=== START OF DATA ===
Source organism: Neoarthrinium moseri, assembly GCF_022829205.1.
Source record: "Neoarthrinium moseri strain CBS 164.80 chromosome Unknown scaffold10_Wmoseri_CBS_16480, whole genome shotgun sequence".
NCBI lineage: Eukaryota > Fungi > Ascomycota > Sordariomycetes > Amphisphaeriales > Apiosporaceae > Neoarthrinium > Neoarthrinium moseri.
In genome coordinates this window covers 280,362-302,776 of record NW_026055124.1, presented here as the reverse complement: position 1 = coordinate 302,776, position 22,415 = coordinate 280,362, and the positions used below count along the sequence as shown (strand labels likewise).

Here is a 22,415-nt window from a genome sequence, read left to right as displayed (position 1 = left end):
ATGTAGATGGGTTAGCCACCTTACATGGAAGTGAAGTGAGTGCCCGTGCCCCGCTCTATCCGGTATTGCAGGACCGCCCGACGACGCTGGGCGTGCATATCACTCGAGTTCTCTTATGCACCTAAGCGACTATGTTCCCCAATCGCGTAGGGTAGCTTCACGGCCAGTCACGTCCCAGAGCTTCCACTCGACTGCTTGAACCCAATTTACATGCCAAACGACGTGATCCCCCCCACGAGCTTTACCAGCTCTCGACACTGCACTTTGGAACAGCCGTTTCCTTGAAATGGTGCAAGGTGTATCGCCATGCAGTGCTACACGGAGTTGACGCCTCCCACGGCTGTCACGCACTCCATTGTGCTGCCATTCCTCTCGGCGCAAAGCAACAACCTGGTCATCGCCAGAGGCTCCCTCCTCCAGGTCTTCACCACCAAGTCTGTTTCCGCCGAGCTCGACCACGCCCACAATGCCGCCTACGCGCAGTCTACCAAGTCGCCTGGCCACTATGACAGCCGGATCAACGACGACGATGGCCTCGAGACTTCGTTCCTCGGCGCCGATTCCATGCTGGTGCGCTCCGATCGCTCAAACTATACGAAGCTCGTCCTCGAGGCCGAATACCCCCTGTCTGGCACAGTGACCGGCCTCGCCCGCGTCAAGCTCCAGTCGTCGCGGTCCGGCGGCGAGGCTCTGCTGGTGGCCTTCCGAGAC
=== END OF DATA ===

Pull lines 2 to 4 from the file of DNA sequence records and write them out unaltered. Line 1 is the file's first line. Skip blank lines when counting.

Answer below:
Source record: "Neoarthrinium moseri strain CBS 164.80 chromosome Unknown scaffold10_Wmoseri_CBS_16480, whole genome shotgun sequence".
NCBI lineage: Eukaryota > Fungi > Ascomycota > Sordariomycetes > Amphisphaeriales > Apiosporaceae > Neoarthrinium > Neoarthrinium moseri.
In genome coordinates this window covers 280,362-302,776 of record NW_026055124.1, presented here as the reverse complement: position 1 = coordinate 302,776, position 22,415 = coordinate 280,362, and the positions used below count along the sequence as shown (strand labels likewise).